Pepe the Frog has been added to the Anti-Defamation League’s Hate Symbol Database, where it currently sits alongside symbols such as the Nazi swastika, burning crosses, and SS lightning bolts.
“In recent years, with the growth of the ‘alt right’ segment of the white supremacist movement, a segment that draws some of its support from some of the above-mentioned Internet sites, the number of ‘alt right’ Pepe memes has grown, a tendency exacerbated by the controversial and contentious 2016 presidential election,” wrote the ADL on their Pepe page. “Though Pepe memes have many defenders, not least the character’s creator, Matt Furie, who has called the alt right appropriation of the meme merely a ‘phase,’ the use of racist and bigoted versions of Pepe memes seems to be increasing, not decreasing.”
The ADL’s entry of Pepe the Frog into the Hate Symbol Database is accompanied with various modified images, portraying the cartoon frog as a Nazi, a Ku Klux Klan member, a negative stereotype of a Jew, and a black person.
Hate on Display, otherwise known as the Hate Symbol Database, was launched as a definitive collection of some of the world’s most hateful icons and symbols. It currently includes such entries as the Nazi swastika, the burning cross, “1488”, the Blood Drop Cross, the Confederate flag, the iron cross, Ku Klux Klan robes, a noose, the apartheid-era South African flag, SS lightning bolts, and Stormfront’s logo.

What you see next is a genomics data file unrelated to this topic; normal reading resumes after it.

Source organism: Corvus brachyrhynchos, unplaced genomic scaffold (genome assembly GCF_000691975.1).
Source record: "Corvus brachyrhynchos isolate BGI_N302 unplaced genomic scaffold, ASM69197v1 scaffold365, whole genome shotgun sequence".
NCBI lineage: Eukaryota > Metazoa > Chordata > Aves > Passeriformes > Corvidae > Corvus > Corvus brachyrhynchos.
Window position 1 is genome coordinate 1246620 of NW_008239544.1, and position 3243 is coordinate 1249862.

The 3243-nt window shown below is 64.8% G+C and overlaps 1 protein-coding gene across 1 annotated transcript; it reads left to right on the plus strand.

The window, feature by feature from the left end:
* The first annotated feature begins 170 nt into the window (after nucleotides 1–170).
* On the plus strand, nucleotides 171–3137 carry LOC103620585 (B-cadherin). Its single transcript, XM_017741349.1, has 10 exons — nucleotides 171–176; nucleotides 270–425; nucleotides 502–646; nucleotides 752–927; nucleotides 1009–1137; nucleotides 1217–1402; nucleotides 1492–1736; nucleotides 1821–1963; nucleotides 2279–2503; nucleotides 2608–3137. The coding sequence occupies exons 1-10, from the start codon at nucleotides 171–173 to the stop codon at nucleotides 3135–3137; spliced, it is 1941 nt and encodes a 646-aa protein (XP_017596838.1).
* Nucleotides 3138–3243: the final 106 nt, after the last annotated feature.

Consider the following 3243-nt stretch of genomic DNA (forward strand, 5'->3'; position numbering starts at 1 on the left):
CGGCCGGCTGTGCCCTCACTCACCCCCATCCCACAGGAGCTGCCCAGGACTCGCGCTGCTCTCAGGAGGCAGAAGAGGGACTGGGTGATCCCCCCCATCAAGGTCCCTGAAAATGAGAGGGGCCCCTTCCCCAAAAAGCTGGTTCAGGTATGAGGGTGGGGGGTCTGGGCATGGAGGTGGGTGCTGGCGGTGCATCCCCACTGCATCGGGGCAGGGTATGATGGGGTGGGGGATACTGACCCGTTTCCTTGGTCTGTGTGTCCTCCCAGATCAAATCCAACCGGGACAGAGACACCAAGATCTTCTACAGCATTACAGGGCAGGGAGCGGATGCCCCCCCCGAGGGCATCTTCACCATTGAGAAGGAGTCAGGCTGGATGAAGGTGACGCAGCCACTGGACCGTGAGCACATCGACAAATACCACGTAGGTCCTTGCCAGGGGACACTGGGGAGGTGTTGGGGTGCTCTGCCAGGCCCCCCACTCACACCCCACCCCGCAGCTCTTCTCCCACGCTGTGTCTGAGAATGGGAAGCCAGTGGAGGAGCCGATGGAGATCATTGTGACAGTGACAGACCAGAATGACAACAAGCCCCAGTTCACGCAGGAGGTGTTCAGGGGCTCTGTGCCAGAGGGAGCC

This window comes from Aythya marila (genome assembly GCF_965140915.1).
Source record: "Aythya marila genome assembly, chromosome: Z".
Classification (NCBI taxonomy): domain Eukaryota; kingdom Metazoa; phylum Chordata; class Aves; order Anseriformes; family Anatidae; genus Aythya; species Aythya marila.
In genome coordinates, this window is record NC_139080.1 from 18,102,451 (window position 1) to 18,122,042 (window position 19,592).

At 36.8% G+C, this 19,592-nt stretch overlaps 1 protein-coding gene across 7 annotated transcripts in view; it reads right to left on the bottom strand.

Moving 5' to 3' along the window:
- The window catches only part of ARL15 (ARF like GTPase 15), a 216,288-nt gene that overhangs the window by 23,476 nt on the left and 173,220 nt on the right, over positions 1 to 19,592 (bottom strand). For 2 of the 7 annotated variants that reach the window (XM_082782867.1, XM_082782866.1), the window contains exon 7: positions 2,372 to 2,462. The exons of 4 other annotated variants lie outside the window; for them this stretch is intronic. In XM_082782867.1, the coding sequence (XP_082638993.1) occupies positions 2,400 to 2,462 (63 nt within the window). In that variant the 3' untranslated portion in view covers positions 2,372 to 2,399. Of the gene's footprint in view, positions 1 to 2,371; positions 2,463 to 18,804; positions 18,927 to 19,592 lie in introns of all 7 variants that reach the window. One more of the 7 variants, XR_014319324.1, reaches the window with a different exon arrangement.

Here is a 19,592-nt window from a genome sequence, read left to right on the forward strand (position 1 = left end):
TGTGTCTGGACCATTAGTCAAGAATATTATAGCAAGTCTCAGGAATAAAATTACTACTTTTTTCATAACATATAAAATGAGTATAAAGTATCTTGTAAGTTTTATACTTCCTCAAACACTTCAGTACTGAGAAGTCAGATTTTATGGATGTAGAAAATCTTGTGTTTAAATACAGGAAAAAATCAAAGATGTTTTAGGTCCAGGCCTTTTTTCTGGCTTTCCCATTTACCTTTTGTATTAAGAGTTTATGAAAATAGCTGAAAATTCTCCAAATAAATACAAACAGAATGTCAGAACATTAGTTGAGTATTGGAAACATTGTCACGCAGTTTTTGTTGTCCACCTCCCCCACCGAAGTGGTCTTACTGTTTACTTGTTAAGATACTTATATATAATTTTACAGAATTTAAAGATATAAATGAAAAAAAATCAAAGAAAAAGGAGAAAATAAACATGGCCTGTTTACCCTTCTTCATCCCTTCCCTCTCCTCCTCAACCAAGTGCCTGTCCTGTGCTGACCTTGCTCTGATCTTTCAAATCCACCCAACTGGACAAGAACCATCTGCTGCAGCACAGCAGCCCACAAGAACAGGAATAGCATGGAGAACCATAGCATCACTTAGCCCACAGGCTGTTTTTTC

It is unknown as to why Pepe the Frog, a cartoon frog meme whose minimal links to “white supremacism” have been proven to be the result of two notorious trolls, is listed among the other symbols on the site, but it is likely to do with the debunked recent reports from both the mainstream media and the Clinton Campaign that claim Pepe to be a new symbol for white supremacy.
Hillary Clinton, George Stephanopoulos, Katy Tur, and even Louise Mensch’s Heat Street have all branded the cartoon frog as a symbol for white supremacy, seemingly basing their claims on a Daily Beast article that interviewed two notorious trolls, Jared Taylor Swift (who has “PARODY ACCOUNT” in his Twitter bio) and Paul Town.
During the interview, Swift and Town attempted to link the meme with white supremacy, with Swift boasting that he had managed to trick the media afterwards. Pepe has since been used as a scapegoat by the left to brand internet-dwelling conservatives, libertarians, and even Donald Trump Jr., who happened to post a fan image including the popular meme, as racist.